Document type: 
Thesis
File(s): 
Supervisor(s): 
R
Department: 
School of Interactive Arts & Technology - Simon Fraser University
Thesis type: 
Thesis (M.Sc.)

Optimizing defensive player positioning with collaboration in digital soccer simulation

Date created: 
2007
Abstract: 

In real-time multi-player digital sport games such as soccer simulation, player positioning and team collaboration are critical factors in determining a team’s success. Existing approaches for player positioning are mainly rule-based and heuristic-driven. These methods present two disadvantages: they unsystematically address the game dynamics and they leave behind some potentially good positions without consideration. More frequently, positions are selected without considering team collaboration. This research proposes a computational approach using task allocation to achieve better team collaboration in defensive positioning. To deal with game dynamics, we determine the available time horizon and locate a feasible area with potential good positions. Then, we use Pareto optimality principle to evaluate all the alternatives and select the most appropriate position. The results from the proposed Pareto-optimal method show improvements in the team performance and can be used to create a benchmark for simplified positioning methods for general digital sports games.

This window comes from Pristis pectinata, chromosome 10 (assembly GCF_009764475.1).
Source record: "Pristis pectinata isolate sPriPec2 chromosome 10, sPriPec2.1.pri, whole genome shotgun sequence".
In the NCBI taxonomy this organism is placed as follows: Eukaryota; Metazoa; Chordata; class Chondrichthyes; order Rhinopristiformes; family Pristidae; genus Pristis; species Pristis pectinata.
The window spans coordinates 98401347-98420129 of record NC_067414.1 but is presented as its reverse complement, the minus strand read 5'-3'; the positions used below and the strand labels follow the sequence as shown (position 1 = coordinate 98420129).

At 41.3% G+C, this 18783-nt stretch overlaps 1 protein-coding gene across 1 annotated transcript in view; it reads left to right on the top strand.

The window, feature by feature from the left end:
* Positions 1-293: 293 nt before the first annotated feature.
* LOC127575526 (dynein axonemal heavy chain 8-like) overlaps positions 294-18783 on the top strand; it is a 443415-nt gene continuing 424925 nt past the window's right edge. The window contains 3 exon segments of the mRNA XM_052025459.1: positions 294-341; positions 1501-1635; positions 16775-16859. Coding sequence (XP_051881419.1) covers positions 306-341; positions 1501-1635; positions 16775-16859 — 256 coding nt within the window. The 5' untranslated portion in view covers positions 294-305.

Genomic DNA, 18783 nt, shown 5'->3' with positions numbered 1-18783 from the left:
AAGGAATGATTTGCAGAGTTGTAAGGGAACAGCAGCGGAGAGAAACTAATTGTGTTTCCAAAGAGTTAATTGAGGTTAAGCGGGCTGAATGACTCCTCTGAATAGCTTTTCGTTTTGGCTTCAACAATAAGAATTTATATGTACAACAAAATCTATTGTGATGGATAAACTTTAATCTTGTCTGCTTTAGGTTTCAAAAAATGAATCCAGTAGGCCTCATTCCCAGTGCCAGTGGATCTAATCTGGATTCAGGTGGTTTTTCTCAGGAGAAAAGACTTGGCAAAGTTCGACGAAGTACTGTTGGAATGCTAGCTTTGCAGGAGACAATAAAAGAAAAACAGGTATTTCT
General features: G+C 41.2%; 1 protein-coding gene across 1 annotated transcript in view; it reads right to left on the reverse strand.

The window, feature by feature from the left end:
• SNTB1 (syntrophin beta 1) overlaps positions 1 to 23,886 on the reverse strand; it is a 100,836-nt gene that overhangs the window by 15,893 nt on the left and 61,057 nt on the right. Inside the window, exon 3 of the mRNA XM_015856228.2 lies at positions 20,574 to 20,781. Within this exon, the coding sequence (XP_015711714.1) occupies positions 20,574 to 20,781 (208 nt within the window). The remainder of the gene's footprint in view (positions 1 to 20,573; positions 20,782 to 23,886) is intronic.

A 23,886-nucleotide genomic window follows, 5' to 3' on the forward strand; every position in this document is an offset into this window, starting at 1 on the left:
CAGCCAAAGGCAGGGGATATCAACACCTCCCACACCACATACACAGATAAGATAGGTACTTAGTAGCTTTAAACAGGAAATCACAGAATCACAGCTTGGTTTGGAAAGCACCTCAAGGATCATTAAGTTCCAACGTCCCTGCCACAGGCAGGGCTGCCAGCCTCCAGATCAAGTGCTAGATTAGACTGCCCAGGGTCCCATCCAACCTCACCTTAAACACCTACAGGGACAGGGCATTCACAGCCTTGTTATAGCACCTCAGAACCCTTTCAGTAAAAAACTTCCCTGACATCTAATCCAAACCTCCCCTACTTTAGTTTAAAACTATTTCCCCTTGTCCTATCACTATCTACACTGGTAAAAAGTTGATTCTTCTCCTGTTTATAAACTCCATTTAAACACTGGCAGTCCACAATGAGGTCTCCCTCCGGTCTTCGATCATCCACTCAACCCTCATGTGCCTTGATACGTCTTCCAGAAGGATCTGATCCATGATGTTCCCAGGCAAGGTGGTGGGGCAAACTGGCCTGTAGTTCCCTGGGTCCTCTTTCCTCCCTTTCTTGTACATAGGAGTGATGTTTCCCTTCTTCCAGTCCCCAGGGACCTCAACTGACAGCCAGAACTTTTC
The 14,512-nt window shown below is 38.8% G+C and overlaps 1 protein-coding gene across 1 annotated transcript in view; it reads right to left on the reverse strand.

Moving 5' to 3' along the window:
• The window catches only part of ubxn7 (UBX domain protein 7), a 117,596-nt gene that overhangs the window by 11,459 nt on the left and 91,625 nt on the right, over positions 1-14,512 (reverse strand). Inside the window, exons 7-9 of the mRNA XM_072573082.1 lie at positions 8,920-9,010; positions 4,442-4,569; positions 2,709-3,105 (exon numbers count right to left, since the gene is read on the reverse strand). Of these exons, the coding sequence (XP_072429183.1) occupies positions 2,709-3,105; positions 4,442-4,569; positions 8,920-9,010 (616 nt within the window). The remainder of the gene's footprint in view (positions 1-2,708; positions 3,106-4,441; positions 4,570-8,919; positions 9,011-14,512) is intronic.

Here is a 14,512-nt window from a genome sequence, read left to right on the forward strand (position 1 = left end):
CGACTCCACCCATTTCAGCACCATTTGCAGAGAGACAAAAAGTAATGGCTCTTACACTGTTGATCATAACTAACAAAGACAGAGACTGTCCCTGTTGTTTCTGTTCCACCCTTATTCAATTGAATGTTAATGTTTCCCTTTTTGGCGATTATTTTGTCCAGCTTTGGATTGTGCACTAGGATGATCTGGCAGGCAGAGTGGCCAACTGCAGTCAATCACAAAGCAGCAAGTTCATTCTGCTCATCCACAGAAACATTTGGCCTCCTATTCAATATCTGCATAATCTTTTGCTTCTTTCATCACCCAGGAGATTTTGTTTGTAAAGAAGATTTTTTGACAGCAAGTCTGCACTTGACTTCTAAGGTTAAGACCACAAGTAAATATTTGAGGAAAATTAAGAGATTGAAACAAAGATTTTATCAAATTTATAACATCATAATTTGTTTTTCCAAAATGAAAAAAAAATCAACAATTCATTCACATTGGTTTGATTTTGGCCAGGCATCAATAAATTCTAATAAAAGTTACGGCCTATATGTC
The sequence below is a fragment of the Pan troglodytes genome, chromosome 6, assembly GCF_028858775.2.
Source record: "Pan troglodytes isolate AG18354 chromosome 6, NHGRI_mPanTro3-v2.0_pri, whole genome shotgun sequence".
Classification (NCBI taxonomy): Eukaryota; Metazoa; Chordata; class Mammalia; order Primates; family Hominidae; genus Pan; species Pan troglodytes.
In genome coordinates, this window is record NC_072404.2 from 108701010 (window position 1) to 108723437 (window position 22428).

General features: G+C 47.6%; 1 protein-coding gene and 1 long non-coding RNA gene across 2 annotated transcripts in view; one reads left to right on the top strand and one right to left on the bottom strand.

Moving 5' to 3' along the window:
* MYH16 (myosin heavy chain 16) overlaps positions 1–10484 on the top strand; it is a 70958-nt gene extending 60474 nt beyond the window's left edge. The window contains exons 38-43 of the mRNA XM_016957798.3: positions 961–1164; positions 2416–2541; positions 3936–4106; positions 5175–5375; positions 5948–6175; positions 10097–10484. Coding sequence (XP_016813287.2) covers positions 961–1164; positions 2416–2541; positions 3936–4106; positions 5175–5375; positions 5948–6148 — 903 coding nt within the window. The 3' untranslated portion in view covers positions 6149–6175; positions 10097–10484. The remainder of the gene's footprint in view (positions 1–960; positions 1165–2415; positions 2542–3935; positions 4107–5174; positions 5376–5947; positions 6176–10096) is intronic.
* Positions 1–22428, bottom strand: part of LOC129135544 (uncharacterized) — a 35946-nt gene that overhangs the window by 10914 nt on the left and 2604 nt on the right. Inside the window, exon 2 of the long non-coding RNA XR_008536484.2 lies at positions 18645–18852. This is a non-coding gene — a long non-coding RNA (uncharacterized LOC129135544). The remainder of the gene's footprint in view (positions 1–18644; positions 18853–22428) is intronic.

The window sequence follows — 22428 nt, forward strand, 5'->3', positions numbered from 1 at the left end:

Document type: 
Thesis
File(s): 
Supervisor(s): 
C
Department: 
School of Interactive Arts & Technology - Simon Fraser University
Thesis type: 
Thesis (M.Sc.)

Depth perception in real and virtual environments: An exploration of individual differences

Author: 
Date created: 
2007
Abstract: